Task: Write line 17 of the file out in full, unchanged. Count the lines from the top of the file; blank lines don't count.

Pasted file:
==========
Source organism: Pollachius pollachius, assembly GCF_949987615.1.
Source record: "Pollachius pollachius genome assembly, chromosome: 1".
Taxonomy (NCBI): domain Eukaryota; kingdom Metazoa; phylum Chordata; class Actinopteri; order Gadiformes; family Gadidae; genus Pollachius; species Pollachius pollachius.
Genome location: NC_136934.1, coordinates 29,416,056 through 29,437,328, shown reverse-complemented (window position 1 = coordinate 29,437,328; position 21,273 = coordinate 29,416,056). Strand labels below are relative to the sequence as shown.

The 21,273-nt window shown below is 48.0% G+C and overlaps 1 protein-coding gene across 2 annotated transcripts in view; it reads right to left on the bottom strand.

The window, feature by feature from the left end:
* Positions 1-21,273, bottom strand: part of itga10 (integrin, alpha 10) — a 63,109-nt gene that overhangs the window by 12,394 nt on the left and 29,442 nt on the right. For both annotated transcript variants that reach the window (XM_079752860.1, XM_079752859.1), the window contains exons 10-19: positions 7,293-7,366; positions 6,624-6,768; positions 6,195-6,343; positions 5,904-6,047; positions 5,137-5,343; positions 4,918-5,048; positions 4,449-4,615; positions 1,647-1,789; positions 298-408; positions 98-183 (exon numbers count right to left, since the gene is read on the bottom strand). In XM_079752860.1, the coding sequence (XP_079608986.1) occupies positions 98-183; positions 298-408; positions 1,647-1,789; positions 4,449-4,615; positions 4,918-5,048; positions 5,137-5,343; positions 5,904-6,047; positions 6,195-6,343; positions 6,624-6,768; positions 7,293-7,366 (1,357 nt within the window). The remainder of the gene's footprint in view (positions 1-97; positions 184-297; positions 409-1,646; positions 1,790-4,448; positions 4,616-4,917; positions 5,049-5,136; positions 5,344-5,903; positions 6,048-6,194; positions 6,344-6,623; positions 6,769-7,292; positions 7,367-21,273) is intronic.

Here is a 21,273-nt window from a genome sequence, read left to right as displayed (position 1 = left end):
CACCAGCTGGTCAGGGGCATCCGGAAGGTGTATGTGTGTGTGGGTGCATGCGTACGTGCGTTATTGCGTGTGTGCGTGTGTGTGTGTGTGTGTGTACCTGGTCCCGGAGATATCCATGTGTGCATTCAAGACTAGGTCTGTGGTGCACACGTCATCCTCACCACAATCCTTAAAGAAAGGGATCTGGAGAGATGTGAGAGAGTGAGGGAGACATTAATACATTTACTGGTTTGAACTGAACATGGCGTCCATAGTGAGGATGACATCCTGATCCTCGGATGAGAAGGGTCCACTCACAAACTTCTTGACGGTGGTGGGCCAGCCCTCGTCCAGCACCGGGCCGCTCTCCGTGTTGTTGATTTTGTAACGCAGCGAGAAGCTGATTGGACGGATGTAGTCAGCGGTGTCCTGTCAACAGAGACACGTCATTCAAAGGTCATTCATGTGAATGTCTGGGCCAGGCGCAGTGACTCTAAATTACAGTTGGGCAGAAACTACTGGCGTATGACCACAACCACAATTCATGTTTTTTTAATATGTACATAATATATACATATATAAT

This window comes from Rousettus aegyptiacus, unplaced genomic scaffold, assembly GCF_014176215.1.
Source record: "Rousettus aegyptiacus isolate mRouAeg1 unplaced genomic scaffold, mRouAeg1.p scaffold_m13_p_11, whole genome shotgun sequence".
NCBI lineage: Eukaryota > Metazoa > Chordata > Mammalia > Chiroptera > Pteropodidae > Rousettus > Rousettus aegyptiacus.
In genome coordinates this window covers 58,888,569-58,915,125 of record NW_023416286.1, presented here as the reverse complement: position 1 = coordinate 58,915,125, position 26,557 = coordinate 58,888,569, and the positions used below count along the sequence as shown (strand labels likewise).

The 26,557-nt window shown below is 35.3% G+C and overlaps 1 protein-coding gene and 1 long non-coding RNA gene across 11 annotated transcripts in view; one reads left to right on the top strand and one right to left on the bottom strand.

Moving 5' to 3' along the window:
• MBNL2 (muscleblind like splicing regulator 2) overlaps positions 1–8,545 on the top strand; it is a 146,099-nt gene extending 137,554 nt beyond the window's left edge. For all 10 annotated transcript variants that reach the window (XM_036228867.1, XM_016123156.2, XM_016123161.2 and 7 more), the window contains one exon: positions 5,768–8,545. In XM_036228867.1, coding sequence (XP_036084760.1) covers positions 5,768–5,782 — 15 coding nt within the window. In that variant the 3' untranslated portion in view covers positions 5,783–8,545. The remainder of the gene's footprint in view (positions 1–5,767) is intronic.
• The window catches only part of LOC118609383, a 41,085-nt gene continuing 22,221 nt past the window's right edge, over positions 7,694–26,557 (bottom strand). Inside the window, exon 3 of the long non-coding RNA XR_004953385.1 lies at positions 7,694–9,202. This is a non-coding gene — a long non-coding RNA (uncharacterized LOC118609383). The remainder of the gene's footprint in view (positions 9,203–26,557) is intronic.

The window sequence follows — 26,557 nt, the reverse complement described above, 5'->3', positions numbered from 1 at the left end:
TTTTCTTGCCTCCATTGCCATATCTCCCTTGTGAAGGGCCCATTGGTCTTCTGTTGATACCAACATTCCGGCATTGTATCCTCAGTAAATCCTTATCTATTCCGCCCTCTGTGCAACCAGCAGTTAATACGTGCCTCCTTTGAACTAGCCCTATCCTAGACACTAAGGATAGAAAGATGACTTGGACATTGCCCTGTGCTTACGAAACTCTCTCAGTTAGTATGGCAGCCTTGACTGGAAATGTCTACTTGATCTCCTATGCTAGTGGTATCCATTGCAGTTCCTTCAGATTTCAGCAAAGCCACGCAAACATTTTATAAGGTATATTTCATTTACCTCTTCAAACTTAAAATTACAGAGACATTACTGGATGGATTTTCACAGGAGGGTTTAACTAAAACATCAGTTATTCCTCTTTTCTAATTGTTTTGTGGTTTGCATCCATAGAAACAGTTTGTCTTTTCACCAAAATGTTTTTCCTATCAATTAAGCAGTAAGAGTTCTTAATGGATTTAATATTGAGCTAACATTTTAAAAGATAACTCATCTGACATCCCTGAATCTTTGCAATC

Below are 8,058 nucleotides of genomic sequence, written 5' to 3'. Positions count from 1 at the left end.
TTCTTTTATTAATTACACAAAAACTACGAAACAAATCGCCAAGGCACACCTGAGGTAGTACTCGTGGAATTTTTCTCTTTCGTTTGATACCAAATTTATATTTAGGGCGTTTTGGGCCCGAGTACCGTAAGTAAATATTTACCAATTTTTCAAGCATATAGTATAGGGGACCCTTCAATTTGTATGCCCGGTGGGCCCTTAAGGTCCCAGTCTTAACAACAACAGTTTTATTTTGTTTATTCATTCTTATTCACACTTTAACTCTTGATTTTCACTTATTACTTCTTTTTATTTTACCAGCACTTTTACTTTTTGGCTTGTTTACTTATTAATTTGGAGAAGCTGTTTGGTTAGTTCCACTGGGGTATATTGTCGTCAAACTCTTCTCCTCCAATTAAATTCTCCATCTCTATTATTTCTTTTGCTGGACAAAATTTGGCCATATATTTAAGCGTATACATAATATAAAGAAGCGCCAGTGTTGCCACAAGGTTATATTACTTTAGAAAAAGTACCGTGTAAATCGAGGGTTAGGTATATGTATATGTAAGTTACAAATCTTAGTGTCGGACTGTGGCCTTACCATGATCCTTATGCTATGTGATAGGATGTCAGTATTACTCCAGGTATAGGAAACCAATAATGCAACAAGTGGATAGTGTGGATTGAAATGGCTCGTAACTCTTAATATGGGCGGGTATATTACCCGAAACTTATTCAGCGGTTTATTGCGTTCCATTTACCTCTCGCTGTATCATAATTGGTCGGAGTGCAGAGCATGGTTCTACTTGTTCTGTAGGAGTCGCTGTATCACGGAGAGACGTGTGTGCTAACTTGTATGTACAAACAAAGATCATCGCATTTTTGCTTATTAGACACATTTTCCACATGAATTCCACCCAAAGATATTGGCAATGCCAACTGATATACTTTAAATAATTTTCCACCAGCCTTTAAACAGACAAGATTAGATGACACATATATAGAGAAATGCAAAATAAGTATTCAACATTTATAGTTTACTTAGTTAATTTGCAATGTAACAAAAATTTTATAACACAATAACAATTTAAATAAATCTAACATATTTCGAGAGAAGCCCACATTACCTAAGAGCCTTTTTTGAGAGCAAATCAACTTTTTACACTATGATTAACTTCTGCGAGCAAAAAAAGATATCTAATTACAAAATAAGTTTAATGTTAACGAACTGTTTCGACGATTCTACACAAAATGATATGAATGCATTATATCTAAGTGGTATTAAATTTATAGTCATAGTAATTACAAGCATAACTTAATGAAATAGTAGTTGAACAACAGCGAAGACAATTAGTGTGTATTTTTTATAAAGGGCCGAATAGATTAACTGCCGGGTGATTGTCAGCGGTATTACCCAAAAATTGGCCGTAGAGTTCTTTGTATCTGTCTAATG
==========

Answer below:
• The window catches only part of LOC118609383, a 41,085-nt gene continuing 22,221 nt past the window's right edge, over positions 7,694–26,557 (bottom strand). Inside the window, exon 3 of the long non-coding RNA XR_004953385.1 lies at positions 7,694–9,202. This is a non-coding gene — a long non-coding RNA (uncharacterized LOC118609383). The remainder of the gene's footprint in view (positions 9,203–26,557) is intronic.